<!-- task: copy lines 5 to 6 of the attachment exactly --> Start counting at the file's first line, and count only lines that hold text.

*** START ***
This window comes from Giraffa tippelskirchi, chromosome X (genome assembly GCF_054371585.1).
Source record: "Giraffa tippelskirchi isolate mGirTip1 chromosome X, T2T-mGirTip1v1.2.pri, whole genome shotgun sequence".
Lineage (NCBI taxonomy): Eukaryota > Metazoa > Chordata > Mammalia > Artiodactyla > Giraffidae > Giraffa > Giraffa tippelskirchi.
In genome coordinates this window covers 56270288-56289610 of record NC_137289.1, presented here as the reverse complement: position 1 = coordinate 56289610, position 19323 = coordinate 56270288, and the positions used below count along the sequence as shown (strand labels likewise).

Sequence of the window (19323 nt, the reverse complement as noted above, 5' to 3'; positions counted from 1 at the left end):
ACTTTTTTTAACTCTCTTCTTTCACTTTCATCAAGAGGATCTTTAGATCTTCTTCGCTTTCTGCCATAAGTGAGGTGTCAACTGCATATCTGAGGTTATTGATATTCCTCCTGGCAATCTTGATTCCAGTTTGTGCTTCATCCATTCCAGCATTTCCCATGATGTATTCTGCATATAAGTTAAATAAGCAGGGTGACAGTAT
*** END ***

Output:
Sequence of the window (19323 nt, the reverse complement as noted above, 5' to 3'; positions counted from 1 at the left end):
ACTTTTTTTAACTCTCTTCTTTCACTTTCATCAAGAGGATCTTTAGATCTTCTTCGCTTTCTGCCATAAGTGAGGTGTCAACTGCATATCTGAGGTTATTGATATTCCTCCTGGCAATCTTGATTCCAGTTTGTGCTTCATCCATTCCAGCATTTCCCATGATGTATTCTGCATATAAGTTAAATAAGCAGGGTGACAGTAT